• The risk detection module 114 analyzes information regarding vehicle operation to determine a level of risk associated with vehicle operator behavior. The risk detection module 114 determines whether or not the vehicle operator is exhibiting high risk behavior by determining a quantity and duration of maneuvers executed by a vehicle operator, including several pre-defined “high risk” maneuvers. In certain embodiments, high risk maneuvers may include, without limitation: high g accelerations, high g decelerations, speeds above a designated threshold, lateral acceleration above a designated threshold, swerving, braking with force above a designated threshold, a maneuver which be categorized as “erratic” or “risky” driving, or any combination of the aforementioned driving maneuvers.
  • The plurality of sensors 106 provide data regarding vehicle operations, including executed driving maneuvers, that is processed by the risk detection module 114 in an appropriate manner to determine whether or not a vehicle operator is exhibiting high risk driving, which may occur at specified time intervals or upon exceeding a risk threshold. Data provided by the plurality of sensors 106 is analyzed and compared to pre-defined threshold criteria, which may include a default risk threshold within the system or may include a risk threshold configured by a responsible party for a vehicle 100.
  • The notification module 116 receives information from the other modules (104, 110, 112, 114) in the operator impairment detection and reporting system 102 and reports the information to a responsible party of the vehicle 100. In certain embodiments, the report or notification is sent to the responsible party of the vehicle 100 in the form of an electronic communication, such as a courtesy telephone call, a text message, or an email. In some embodiments, the report is retrievable from the display portion of the user interface 108 of the vehicle 100 or from a webpage on the internet. In other embodiments, the report is retrievable from the display portion of a user interface of another vehicle, where both vehicles share a common owner and/or responsible party.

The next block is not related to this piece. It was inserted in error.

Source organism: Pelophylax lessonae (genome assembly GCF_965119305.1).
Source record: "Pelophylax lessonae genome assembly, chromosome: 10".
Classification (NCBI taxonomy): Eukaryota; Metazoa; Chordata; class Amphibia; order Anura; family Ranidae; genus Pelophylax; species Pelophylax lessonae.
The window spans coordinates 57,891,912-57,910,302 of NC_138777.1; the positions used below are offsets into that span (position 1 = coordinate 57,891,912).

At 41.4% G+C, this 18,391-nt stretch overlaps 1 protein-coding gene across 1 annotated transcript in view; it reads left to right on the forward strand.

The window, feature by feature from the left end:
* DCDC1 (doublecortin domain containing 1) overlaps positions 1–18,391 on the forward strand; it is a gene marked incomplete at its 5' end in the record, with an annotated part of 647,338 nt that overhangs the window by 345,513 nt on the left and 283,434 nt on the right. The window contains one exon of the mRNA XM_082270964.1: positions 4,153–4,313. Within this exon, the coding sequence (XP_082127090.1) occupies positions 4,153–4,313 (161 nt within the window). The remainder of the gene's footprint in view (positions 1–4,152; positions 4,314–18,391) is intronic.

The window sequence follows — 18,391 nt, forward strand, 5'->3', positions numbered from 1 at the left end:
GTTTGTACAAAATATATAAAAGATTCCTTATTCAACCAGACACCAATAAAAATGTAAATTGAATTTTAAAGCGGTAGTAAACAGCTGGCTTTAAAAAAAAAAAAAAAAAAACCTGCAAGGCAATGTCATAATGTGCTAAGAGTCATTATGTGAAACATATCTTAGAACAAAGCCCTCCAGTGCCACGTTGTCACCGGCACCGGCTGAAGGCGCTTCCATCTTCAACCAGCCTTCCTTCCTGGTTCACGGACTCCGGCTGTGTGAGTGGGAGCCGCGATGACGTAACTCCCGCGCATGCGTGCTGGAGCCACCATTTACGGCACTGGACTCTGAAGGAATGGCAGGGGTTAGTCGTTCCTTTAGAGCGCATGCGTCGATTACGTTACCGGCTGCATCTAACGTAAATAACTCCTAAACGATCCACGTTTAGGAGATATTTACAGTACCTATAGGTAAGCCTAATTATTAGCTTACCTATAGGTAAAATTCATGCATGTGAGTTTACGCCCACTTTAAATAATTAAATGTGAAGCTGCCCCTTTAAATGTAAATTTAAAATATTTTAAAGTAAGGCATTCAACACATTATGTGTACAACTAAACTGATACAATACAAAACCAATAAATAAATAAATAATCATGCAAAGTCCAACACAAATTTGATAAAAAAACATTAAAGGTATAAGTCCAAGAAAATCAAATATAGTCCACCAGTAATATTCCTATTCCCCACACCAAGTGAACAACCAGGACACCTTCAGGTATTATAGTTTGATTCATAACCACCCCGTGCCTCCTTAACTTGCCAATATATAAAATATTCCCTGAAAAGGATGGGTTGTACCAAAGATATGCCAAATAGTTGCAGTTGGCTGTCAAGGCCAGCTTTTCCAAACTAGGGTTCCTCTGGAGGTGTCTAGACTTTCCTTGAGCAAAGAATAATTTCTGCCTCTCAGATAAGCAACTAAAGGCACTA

• In one embodiment, the notification module 116 includes or cooperates with an onboard vehicle communication or telematics system, such as an OnStar® module commercially marketed and sold by the OnStar® corporation, which is a subsidiary of the assignee of the instant Application, the General Motors Company, currently headquartered in Detroit, Mich. In embodiments wherein the notification module 116 is an OnStar® module, an internal transceiver may be capable of providing bi-directional mobile phone voice and data communication, implemented as Code Division Multiple Access (CDMA). In some embodiments, other 3G technologies may be used to implement the notification module 116, including without limitation: Universal Mobile Telecommunications System (UMTS) wideband CDMA (W-CDMA), Enhanced Data Rates for GSM Evolution (EDGE), Evolved EDGE, High Speed Packet Access (HSPA), CDMA2000, and the like. In some embodiments, 4G technologies may be used to implement the notification module, alone or in combination with 3G technologies, including without limitation: Evolved High Speed Packet Access (HSPA+), Long Term Evolution (LTE) and/or Long Term Evolution-Advanced (LTE-A).
  • In certain embodiments, the notification module 116 may communicate reports using any network permitting data communication including, but not limited to, cellular networks, satellite networks, open content delivery networks, the Internet, or any other digital networks based upon TCP/IP or other conventional protocols, as well as combinations thereof. The notification module 116 may also utilize a wide area network (WAN), a local area network (LAN), or a combination thereof conforming to, for example, IEEE 802.3 and/or IEEE 802.11 standards and implemented within the vicinity of the location of the vehicle 100 such that notification module 116 may join the network when the vehicle 100 is parked and/or located within the general vicinity of the network.